Nurse anesthetists often require direction by an anesthesiologist or supervision by a surgeon, usually a physician. All physician surgeons get training in presurgical medical evaluation of patients requiring general anesthesia, but most dentists do not. Therefore, most states require that dentists providing dental/oral surgical treatment to have a general anesthesia permit to supervise a nurse anesthetist providing deep sedation or general anesthesia in the dental office. This is not a universal requirement, and in some states nurse anesthetists are allowed to practice without supervision. However, should an adverse event occur, the liability of the dentist in this scenario is less clear than if a dentist or physician anesthesiologist was present.
Dentist anesthesiologists must complete 3 years of dedicated anesthesia residency after graduation from dental school. Accredited Dental Anesthesiology Residency programs, as per the Commission on Dental Accreditation, are the only anesthesia training programs that require outpatient dental anesthesia experience and specifically office-based experience. Additionally, these programs have arguably the most rigorous clinical pediatric patient requirements of any of the anesthesia providers (at least 125 children aged 7 or under) except for pediatric physician anesthesiologists. This is also true for patients with special needs (see Table 10.2; ​www.​ada.​org/​~/​media/​CODA/​Files/​anes.​ashx).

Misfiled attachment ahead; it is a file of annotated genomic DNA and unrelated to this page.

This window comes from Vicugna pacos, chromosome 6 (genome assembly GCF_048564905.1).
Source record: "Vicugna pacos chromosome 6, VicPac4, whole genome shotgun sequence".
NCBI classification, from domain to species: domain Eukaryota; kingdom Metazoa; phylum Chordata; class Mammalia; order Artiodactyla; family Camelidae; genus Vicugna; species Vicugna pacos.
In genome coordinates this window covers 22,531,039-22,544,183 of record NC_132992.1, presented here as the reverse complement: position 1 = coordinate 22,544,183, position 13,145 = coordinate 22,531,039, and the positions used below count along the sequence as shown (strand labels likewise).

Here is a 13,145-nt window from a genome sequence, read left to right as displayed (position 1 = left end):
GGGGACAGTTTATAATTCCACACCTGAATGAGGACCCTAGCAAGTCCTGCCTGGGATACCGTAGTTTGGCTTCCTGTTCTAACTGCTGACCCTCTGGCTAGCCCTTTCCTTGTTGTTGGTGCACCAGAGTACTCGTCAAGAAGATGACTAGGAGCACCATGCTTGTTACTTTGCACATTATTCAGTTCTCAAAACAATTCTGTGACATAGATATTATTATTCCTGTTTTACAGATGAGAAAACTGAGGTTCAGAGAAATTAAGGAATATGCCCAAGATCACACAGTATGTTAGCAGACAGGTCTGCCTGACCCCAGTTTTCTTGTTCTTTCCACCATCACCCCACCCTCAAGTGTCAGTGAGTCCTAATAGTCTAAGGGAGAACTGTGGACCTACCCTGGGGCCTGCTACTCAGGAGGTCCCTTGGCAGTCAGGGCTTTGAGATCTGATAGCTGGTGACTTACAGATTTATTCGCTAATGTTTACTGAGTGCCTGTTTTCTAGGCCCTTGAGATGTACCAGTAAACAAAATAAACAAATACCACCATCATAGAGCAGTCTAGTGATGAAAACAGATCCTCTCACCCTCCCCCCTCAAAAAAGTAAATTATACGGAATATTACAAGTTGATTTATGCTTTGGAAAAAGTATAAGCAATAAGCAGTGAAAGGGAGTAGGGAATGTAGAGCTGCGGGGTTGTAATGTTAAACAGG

Table 10.2

Training requirements in overall months and for pediatrics for general anesthesia providers and oral surgeons
Anesthesia provider
Months in DS/GA training (minimum/usual)
Number of children required
Number of pts. with special needs required
Office-based experience required
Dentist anesthesiologist
≤7 years
Physician anesthesiologist
100 total
<12 years
<3 years
<3 months
No special requirement
35 total
2–12 years
<2 years
No special requirement
Oral surgeon
≤18 years
No special requirement
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Oct 18, 2015 | Posted by in General Dentistry | Comments Off on Deep Sedation and GA